Author(s): De Gelder L, Williams JJ, Ponciano JM, Sota M, Top EM
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Abstract Little is known about the range of hosts in which broad-host-range (BHR) plasmids can persist in the absence of selection for plasmid-encoded traits, and whether this "long-term host range" can evolve over time. Previously, the BHR multidrug resistance plasmid pB10 was shown to be highly unstable in Stenotrophomonas maltophilia P21 and Pseudomonas putida H2. To investigate whether this plasmid can adapt to such unfavorable hosts, we performed evolution experiments wherein pB10 was maintained in strain P21, strain H2, and alternatingly in P21 and H2. Plasmids that evolved in P21 and in both hosts showed increased stability and decreased cost in ancestral host P21. However, the latter group showed higher variability in stability patterns, suggesting that regular switching between distinct hosts hampered adaptive plasmid evolution. The plasmids evolved in P21 were also equally or more stable in other hosts compared to pB10, which suggested true host-range expansion. The complete genome sequences of four evolved plasmids with improved stability showed only one or two genetic changes. The stability of plasmids evolved in H2 improved only in their coevolved hosts, not in the ancestral host. Thus a BHR plasmid can adapt to an unfavorable host and thereby expand its long-term host range.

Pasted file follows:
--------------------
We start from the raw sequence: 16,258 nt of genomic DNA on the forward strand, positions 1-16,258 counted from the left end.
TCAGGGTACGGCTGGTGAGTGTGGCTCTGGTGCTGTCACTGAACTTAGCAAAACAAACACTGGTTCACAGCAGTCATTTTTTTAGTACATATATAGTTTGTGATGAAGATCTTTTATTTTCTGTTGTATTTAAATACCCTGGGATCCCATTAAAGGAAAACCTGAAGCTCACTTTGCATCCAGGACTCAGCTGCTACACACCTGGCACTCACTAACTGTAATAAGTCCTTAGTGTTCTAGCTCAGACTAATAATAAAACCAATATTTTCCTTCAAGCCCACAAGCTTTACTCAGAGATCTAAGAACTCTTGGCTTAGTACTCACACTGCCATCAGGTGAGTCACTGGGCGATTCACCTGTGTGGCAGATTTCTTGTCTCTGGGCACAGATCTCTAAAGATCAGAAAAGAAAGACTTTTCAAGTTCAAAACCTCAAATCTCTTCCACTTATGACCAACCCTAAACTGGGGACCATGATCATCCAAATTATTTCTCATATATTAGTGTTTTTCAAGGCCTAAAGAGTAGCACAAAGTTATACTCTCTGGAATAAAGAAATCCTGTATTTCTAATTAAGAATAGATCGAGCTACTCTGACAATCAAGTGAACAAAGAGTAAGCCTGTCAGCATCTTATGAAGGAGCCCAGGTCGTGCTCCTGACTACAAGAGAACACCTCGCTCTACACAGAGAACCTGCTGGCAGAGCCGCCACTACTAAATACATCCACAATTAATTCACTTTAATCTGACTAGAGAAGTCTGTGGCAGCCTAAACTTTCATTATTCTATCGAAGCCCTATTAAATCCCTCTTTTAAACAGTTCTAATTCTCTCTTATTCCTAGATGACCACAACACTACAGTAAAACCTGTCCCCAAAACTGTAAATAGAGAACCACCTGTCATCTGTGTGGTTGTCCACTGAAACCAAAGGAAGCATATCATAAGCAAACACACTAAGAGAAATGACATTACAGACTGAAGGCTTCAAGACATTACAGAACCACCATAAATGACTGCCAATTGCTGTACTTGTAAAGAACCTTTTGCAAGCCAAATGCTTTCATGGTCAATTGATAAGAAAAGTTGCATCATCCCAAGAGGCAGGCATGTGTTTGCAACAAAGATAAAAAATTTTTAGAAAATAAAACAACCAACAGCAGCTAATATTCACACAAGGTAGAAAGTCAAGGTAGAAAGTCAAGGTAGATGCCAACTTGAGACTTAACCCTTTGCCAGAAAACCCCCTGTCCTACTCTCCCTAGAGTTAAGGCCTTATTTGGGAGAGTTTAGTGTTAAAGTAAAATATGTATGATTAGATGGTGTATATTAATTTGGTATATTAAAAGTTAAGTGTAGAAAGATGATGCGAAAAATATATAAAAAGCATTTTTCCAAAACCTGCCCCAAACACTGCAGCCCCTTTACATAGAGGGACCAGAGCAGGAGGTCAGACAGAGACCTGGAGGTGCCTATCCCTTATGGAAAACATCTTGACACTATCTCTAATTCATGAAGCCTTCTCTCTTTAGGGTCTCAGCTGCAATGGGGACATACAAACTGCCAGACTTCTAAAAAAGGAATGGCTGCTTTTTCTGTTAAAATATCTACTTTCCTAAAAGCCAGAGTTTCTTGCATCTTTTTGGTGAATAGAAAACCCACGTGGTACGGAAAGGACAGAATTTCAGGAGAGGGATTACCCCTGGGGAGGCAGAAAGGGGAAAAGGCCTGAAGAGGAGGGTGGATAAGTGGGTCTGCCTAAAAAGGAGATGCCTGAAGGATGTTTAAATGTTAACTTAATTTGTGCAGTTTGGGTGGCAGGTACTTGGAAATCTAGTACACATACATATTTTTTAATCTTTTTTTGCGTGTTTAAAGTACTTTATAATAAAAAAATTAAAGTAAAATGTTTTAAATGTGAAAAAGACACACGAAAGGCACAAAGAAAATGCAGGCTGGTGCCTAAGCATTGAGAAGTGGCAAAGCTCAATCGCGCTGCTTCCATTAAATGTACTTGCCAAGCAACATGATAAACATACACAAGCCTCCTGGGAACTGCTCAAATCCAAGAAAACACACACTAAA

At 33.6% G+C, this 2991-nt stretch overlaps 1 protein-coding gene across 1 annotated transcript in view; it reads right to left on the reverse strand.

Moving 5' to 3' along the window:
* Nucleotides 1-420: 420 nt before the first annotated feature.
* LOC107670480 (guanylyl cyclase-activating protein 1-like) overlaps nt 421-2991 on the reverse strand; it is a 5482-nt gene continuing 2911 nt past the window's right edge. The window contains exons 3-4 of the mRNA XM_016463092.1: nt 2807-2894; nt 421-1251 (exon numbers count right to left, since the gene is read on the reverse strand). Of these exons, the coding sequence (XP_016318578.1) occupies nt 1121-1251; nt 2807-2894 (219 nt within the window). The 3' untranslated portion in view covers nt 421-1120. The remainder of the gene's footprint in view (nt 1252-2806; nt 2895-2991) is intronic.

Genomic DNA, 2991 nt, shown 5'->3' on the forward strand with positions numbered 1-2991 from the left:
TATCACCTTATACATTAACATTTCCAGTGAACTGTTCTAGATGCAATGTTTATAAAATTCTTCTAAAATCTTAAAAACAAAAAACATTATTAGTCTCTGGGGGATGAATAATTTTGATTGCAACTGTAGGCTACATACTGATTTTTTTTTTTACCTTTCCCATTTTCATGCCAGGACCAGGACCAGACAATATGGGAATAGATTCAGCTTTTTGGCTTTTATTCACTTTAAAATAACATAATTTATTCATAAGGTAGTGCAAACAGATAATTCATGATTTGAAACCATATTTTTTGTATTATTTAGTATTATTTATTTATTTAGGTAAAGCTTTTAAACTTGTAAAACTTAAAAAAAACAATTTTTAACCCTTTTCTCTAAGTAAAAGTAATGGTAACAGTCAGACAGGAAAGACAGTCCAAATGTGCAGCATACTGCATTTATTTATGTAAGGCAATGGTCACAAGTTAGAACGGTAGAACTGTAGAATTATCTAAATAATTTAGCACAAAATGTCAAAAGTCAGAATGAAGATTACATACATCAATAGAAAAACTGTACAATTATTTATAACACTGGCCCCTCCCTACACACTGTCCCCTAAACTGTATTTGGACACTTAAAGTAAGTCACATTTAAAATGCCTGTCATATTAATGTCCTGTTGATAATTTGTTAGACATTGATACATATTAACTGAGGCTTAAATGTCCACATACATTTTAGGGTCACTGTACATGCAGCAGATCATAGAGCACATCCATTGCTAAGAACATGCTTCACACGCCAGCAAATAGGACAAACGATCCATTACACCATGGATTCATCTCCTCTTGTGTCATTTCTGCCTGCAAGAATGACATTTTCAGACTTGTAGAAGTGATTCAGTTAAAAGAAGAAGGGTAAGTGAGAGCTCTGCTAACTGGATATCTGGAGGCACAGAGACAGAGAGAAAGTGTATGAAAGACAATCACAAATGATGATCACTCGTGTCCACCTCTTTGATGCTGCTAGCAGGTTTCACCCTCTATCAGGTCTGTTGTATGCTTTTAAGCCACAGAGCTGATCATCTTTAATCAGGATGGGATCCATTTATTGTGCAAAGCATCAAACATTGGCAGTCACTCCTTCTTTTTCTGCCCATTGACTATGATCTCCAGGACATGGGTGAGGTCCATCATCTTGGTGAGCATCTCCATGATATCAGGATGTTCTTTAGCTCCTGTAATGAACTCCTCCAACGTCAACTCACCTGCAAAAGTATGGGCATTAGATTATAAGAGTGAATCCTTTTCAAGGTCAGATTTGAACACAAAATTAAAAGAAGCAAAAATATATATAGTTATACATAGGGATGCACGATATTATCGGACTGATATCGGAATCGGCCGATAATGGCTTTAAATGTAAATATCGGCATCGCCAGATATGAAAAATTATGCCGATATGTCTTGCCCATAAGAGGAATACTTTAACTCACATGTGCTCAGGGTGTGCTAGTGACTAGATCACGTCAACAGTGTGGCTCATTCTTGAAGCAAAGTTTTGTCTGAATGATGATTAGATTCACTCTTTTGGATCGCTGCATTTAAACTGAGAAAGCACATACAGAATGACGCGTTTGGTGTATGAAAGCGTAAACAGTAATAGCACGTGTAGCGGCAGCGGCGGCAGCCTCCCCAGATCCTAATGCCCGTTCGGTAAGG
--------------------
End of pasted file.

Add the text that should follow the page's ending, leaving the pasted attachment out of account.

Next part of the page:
This article was published in Genetics
and referenced in Journal of Medical Microbiology & Diagnosis